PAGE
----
On today's episode, we chat with Ian Davies the Founder of Anvil. Ian joins us to share his expertise using anvil and Arduino-based IoT projects for plenty of great applications. You can find a transcript of the conversation here: https://bit.ly/3cOAABn Anvil Website: https://anvil.works/?utm_source=podcast:pea Other Links & Recources: Raspberry Pi Zero W APA102c LED strips Sonoff Wifi power switches Tasmota firmware USB programmer for Arduino Buy access to all our courses now - For a limited time just 19USD per month with a 30 day satisfaction or your money back "No Hassle" guarantee! https://bit.ly/3xllpd ***About Us:*** This Arduino lesson was created by Programming Electronics Academy. We are an online education company who seeks to help people learn about electronics and programming through the ubiquitous Arduino development board. ***We have no affiliation whatsoever with Arduino LLC, other than we think they are cool.***
Peggy talks about how 5G is set to change the course of business, as it is estimated 5G-enabled innovations are expected to contribute $1.5 trillion by the end of this decade. She explains that there are big opportunities to be had here, but that businesses need to understand how 5G is going to shape enterprises in the months ahead. She also discusses: Six opportunities to advance your 5G strategy. What needs to happen next Several big questions to consider as you move forward. peggysmedleyshow.com (11/23/21 - 747) IoT, Internet of Things, Peggy Smedley, artificial intelligence, machine learning, big data, digital transformation, cybersecurity, blockchain, 5G cloud, sustainability, future of work, podcast
Ron Gonen, founder and CEO, Closed Loop Partners, shares his sustainability journey with Peggy and how he got involved in the circular economy. He describes his introduction to sustainability as one where in hardship oftentimes you find great opportunities. They also discuss: The greatest scam in America that many believe being sustainable and being green is a nice aspiration, but it costs money, when actually the exact opposite is true. Who is the beneficiary of a circular economy. The importance of local manufacturing in the United States. closedlooppartners.com (11/23/21 - 747) IoT, Internet of Things, Peggy Smedley, artificial intelligence, machine learning, big data, digital transformation, cybersecurity, blockchain, 5G cloud, sustainability, future of work, podcast, Ron Gonen, Closed Loop Partners
Peggy and Hernan Saenz, global head, performance improvement practice, Bain, talk about digital supply chain and supply-chain traceability and why it is important to the future of business. He looks back and talks about how we perfected linear supply chains, but at the same time we created very brittle and brown supply chains. They also discuss: If we cannot see our supply chains, we cannot manage them. Three massive movements in the market today. The key ingredients to traceability. bain.com (11/23/21 - 747) IoT, Internet of Things, Peggy Smedley, artificial intelligence, machine learning, big data, digital transformation, cybersecurity, blockchain, 5G cloud, sustainability, future of work, podcast, Hernan Saenz, Bain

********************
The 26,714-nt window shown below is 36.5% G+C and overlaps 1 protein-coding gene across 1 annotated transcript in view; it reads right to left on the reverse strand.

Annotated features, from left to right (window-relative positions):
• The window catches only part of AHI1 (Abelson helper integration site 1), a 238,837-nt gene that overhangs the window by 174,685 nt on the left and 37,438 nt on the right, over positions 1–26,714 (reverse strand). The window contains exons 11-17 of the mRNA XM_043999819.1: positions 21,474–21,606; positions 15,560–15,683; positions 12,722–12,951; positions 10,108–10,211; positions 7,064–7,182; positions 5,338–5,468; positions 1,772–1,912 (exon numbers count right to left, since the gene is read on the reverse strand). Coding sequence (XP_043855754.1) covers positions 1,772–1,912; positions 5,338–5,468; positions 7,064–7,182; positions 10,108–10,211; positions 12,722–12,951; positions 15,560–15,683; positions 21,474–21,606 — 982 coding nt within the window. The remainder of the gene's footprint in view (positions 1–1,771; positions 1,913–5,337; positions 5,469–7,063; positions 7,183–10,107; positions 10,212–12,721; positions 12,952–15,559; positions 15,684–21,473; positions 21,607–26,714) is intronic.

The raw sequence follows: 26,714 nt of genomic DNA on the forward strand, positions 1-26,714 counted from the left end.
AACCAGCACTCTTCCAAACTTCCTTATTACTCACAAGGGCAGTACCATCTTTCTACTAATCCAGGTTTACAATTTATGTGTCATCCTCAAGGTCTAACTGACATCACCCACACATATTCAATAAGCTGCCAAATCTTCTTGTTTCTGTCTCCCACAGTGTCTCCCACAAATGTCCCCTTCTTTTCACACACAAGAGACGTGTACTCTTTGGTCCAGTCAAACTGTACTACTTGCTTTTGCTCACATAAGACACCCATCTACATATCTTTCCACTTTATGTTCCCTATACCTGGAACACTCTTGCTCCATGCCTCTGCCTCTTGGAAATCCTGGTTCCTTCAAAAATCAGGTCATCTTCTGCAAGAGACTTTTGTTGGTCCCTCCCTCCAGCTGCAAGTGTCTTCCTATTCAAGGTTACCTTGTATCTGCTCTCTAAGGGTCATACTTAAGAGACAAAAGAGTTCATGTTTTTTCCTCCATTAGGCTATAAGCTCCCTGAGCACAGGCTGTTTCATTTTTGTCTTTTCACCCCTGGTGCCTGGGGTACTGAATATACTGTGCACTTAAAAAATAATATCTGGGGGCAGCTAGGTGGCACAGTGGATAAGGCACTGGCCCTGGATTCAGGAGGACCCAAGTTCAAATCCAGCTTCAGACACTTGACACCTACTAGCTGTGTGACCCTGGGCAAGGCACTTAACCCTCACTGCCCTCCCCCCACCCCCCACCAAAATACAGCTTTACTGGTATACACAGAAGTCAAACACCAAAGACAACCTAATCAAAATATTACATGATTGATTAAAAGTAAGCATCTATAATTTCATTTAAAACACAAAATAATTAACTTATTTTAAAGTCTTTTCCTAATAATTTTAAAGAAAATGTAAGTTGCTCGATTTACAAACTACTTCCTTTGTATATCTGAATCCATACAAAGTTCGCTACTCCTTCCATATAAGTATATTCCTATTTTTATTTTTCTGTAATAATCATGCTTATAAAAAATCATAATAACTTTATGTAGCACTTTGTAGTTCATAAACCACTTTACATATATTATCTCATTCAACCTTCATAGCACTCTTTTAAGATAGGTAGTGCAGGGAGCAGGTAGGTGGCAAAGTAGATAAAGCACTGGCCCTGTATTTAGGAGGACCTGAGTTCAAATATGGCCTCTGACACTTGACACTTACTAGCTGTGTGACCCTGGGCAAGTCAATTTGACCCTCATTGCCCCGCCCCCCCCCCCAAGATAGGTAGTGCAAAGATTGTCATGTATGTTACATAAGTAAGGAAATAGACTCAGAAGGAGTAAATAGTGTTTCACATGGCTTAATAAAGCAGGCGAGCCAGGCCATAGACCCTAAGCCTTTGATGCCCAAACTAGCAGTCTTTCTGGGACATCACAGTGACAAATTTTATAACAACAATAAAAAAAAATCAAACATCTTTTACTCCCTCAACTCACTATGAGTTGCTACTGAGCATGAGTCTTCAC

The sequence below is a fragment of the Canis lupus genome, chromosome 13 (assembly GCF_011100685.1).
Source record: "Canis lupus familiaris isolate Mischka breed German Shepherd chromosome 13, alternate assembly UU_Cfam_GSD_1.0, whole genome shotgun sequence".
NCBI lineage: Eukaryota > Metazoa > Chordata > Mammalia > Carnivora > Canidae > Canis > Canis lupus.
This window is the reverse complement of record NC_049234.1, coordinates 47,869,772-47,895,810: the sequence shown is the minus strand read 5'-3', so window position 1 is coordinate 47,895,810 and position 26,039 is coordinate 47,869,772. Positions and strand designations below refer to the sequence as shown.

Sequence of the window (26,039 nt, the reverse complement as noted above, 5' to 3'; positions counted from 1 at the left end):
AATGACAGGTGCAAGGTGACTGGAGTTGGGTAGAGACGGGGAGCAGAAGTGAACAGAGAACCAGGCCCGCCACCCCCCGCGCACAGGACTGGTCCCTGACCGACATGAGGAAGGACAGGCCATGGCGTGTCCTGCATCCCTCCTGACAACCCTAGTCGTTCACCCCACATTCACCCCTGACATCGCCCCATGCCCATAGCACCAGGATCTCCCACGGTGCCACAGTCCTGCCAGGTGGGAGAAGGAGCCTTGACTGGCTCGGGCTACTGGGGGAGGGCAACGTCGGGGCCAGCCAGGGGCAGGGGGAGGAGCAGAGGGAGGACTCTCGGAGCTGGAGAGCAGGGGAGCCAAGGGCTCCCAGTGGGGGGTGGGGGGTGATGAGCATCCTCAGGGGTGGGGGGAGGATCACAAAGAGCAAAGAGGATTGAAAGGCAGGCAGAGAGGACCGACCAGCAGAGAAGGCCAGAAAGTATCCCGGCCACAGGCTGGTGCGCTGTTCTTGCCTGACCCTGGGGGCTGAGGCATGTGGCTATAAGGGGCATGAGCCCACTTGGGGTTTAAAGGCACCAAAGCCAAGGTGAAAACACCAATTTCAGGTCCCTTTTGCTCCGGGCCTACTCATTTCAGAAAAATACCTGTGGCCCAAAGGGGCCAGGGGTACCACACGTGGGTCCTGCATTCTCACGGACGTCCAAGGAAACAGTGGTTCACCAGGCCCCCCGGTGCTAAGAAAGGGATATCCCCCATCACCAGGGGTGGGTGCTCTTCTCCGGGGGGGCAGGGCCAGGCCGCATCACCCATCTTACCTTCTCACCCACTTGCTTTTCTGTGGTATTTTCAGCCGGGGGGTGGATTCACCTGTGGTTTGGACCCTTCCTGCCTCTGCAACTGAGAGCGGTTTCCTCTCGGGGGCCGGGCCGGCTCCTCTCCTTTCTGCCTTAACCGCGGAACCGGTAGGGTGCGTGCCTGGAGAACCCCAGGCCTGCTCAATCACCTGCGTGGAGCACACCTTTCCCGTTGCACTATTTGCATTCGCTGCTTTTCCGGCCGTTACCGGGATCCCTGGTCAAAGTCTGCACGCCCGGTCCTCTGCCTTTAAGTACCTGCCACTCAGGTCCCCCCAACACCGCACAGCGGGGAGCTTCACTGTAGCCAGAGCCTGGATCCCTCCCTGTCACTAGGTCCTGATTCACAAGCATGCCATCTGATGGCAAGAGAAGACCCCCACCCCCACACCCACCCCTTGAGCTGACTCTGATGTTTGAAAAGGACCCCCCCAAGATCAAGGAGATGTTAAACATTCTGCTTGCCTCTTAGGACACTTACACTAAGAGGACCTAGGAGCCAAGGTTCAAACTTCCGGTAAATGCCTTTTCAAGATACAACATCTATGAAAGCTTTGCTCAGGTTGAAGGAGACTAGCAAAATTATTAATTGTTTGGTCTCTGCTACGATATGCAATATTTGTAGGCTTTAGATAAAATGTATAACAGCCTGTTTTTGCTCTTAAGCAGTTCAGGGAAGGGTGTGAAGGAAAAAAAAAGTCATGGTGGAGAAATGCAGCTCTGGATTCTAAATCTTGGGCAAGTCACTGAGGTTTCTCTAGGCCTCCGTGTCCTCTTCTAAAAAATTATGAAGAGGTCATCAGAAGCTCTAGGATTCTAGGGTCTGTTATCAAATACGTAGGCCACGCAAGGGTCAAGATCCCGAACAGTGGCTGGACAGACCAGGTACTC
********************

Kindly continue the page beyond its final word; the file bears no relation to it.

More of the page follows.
MetTel's VP of IoT & Mobility, Max Silber, takes a deep dive into IoT, automation, and the importance of cybersecurity as we prepare for 5G in this impactful Data Movers episode. From top IoT trends and predictions to the misconceptions about 5G, Max lends his expertise while providing listeners with his career highlights. During the conversation, he also gives insight into MetTel's Smart Warehouse and MaaS (Mobility as a Service) offering and how it is helping to eliminate organizational complexity and costly infrastructure investments. A podcast enthusiast and producer himself, Max gives us a closer look at his own podcast, Techie and the Blonde, formed alongside his wife during the pandemic. In true New Yorker fashion, Max tells us where to grab the best steak (hint: it's in Brooklyn) and why he roots for the G-men over the Jets. This exciting episode is not to be missed! If you are interested in learning more about the people behind our industry's top headlines, this podcast is for you!Follow Jaymie at @jscotto and Evan at @evankirstelSUBSCRIBE to JaymieScottoTV for the latest Telecom News: https://www.youtube.com/JaymieScottoTVHOMEPAGE: http://www.jsa.netLIKE JaymieScottoTV on FACEBOOK: https://www.facebook.com/JaymieScottoandAssociatesFOLLOW JaymieScottoTV on TWITTER: https://twitter.com/jsatv